On May 26, 2020, New York City enacted a law that renders personal guaranties unenforceable for commercial tenants impacted by COVID-19. Section 22-1005 of the Administrative Code of the City of New York states that a provision in a commercial lease or rental agreement that provides for an individual to be personally liable for a tenant’s default will not be enforceable if two conditions are met:
1. The tenant was:
a. Required to cease serving food or beverage for on-premises consumption or to cease operation under Executive Order 202.3 issued by the governor on March 16, 2020;
b. A non-essential retail establishment subject to in-person limitations under guidance issued by the New York State Department of Economic Development pursuant to Executive Order 202.6 issued by the Governor or March 18, 2020; or
c. Required to close to members of the public under Executive Order 202.7 issued by the governor on March 19, 2020.
2. The default causing such person to become wholly or partially personally liable for such obligation occurred between March 7, 2020 and September 30, 2020.
Additionally, the law expands the definition of harassment of a commercial tenant under Section 22-902 of the Administrative Code to include attempting to enforce a personal liability provision that the landlord knows or reasonably should know is not enforceable pursuant to Section 22-1005.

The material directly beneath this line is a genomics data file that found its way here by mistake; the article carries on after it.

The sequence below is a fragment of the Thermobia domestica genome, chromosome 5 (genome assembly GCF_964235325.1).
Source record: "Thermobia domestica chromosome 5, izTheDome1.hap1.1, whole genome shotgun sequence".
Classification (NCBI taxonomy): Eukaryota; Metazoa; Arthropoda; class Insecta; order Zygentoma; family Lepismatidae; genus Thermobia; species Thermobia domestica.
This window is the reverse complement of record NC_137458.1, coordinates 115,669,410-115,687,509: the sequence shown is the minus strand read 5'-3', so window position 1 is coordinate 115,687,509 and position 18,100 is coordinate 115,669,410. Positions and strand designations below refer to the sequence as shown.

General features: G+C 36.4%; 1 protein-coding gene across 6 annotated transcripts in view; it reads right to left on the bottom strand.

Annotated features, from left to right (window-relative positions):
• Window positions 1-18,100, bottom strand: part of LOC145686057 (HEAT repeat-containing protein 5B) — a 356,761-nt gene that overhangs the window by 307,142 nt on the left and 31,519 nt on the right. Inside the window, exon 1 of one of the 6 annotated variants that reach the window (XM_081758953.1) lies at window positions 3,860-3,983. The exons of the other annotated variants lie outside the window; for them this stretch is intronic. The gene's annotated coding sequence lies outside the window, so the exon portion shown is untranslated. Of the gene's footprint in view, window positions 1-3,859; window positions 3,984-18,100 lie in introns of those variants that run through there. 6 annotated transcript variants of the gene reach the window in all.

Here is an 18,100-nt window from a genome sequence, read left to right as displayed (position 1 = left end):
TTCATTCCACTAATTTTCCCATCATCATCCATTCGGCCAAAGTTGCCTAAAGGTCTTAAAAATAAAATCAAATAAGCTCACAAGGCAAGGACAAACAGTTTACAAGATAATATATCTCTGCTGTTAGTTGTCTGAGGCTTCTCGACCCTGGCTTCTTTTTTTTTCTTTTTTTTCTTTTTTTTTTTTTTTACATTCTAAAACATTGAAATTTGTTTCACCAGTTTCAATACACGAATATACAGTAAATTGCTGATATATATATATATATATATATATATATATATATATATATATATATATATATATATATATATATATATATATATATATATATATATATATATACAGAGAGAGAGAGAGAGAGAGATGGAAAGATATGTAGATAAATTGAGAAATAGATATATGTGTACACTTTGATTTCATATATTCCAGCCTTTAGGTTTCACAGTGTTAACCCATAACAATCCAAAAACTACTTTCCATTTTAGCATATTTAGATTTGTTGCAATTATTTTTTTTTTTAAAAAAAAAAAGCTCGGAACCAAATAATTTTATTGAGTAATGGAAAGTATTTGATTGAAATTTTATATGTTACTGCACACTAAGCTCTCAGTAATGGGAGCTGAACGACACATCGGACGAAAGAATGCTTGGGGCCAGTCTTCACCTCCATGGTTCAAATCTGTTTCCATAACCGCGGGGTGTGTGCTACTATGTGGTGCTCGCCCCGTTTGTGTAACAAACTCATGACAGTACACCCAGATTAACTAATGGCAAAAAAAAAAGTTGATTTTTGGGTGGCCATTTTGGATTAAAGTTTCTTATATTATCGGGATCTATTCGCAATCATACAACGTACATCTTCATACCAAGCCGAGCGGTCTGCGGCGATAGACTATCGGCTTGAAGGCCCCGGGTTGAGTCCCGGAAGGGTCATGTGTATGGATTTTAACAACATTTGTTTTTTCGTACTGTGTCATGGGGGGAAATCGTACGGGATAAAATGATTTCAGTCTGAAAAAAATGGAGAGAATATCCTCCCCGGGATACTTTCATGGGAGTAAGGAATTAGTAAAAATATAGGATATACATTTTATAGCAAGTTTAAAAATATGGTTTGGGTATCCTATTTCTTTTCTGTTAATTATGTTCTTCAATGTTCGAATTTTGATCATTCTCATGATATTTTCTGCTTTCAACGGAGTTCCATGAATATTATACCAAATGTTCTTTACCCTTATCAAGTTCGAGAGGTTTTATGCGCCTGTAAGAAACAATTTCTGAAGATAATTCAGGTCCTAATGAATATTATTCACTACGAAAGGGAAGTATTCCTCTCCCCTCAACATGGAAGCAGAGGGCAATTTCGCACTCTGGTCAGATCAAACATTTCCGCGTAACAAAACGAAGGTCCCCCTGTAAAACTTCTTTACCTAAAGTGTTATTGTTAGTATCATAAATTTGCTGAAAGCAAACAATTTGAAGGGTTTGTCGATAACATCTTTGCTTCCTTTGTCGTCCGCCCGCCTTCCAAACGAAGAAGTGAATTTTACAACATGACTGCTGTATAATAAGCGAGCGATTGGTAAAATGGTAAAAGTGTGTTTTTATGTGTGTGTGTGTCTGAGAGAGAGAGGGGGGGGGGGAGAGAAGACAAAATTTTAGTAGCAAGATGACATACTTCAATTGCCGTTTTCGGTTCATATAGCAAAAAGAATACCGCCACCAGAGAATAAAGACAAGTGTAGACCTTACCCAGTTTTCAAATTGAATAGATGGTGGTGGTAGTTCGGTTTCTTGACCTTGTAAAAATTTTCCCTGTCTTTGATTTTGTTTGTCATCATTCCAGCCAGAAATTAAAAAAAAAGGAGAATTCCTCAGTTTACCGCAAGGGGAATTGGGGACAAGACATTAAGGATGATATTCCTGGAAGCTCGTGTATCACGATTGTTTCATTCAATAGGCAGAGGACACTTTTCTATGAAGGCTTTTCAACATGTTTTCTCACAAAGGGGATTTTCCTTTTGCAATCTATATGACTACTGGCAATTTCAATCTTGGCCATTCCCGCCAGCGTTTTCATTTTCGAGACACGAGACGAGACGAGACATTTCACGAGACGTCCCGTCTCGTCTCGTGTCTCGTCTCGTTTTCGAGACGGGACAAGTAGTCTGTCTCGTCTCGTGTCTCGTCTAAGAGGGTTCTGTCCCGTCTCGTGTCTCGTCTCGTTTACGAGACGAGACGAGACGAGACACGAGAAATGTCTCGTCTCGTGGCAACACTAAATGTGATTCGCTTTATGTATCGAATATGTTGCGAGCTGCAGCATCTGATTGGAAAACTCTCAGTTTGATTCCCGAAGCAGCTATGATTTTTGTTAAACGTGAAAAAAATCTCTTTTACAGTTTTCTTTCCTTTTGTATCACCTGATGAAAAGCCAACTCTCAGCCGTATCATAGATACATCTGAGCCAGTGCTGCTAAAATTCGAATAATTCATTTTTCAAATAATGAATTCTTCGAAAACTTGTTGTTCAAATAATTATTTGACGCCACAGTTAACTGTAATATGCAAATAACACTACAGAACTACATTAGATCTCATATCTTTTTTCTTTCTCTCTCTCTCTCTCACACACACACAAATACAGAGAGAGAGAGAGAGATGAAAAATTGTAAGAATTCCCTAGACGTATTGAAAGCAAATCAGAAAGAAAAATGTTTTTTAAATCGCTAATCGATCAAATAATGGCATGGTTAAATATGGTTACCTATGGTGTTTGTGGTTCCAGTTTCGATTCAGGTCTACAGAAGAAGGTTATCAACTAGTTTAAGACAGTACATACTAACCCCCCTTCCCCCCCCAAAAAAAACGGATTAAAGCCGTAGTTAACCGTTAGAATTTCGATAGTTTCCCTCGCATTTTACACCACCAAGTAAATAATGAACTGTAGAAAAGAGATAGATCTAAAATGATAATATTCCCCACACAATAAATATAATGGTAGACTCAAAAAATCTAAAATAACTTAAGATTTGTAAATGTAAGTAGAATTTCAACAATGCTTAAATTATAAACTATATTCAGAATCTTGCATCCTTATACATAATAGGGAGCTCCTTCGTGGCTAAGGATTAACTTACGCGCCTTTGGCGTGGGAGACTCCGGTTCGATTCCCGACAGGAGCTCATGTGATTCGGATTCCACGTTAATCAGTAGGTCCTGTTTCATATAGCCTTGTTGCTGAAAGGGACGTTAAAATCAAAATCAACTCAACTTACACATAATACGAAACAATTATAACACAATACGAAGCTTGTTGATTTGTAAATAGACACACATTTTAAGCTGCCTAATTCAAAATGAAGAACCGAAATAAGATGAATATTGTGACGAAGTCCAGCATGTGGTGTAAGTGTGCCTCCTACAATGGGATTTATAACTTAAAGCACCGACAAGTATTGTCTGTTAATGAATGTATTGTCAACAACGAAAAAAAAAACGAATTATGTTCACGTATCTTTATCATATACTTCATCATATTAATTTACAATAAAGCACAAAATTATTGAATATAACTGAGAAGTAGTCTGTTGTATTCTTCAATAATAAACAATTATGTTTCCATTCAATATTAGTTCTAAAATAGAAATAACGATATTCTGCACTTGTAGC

This legislation aims to provide relief to commercial tenants who have been impacted by the government regulations in response to the COVID-19 pandemic and individuals who have provided personal guaranties to a landlord. However, the text of the legislation specifically addresses guaranty provisions in “commercial lease[s] or other rental agreement[s].” A personal guaranty, however, does not generally appear as a provision in the lease itself, but instead is usually a separate, standalone contract between the guarantor and landlord. A guaranty agreement is itself not a rental agreement – its purpose is to assure a tenant’s obligations under a lease. This ambiguity could lead to challenges of the legislation, and it is unclear how a court would decide the issue of separate guaranty agreements. Additionally, the legislation may be challenged on constitutional grounds as violating the Contracts Clause by impairing the parties’ contractual relationship.